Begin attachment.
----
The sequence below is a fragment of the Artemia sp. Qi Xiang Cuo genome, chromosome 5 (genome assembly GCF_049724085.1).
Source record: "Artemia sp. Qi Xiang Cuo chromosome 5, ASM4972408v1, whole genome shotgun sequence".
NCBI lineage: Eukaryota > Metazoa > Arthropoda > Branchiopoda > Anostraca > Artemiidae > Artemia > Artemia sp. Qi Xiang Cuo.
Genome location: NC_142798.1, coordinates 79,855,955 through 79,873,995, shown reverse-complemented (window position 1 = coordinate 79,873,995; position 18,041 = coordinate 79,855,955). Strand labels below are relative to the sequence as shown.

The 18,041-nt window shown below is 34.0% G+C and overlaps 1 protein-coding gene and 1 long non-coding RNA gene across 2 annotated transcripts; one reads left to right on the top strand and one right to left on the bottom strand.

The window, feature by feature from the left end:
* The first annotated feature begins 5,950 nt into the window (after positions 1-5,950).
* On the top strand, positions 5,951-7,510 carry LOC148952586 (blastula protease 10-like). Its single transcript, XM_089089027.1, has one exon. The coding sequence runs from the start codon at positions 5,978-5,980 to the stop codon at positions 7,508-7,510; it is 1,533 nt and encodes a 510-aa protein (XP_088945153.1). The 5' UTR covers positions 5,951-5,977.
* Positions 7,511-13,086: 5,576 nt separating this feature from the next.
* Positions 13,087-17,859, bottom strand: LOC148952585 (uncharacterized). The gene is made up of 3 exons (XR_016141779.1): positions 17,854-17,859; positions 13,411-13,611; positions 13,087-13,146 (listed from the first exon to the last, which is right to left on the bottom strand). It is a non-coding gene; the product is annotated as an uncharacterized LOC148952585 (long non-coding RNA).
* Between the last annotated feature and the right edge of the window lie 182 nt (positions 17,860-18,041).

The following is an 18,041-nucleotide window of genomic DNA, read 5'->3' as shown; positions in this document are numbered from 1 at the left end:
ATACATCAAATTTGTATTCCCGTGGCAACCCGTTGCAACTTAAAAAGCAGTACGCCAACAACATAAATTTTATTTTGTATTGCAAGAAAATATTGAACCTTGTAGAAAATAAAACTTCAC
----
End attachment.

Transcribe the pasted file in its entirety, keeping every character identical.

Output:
The sequence below is a fragment of the Artemia sp. Qi Xiang Cuo genome, chromosome 5 (genome assembly GCF_049724085.1).
Source record: "Artemia sp. Qi Xiang Cuo chromosome 5, ASM4972408v1, whole genome shotgun sequence".
NCBI lineage: Eukaryota > Metazoa > Arthropoda > Branchiopoda > Anostraca > Artemiidae > Artemia > Artemia sp. Qi Xiang Cuo.
Genome location: NC_142798.1, coordinates 79,855,955 through 79,873,995, shown reverse-complemented (window position 1 = coordinate 79,873,995; position 18,041 = coordinate 79,855,955). Strand labels below are relative to the sequence as shown.

The 18,041-nt window shown below is 34.0% G+C and overlaps 1 protein-coding gene and 1 long non-coding RNA gene across 2 annotated transcripts; one reads left to right on the top strand and one right to left on the bottom strand.

The window, feature by feature from the left end:
* The first annotated feature begins 5,950 nt into the window (after positions 1-5,950).
* On the top strand, positions 5,951-7,510 carry LOC148952586 (blastula protease 10-like). Its single transcript, XM_089089027.1, has one exon. The coding sequence runs from the start codon at positions 5,978-5,980 to the stop codon at positions 7,508-7,510; it is 1,533 nt and encodes a 510-aa protein (XP_088945153.1). The 5' UTR covers positions 5,951-5,977.
* Positions 7,511-13,086: 5,576 nt separating this feature from the next.
* Positions 13,087-17,859, bottom strand: LOC148952585 (uncharacterized). The gene is made up of 3 exons (XR_016141779.1): positions 17,854-17,859; positions 13,411-13,611; positions 13,087-13,146 (listed from the first exon to the last, which is right to left on the bottom strand). It is a non-coding gene; the product is annotated as an uncharacterized LOC148952585 (long non-coding RNA).
* Between the last annotated feature and the right edge of the window lie 182 nt (positions 17,860-18,041).

The following is an 18,041-nucleotide window of genomic DNA, read 5'->3' as shown; positions in this document are numbered from 1 at the left end:
ATACATCAAATTTGTATTCCCGTGGCAACCCGTTGCAACTTAAAAAGCAGTACGCCAACAACATAAATTTTATTTTGTATTGCAAGAAAATATTGAACCTTGTAGAAAATAAAACTTCAC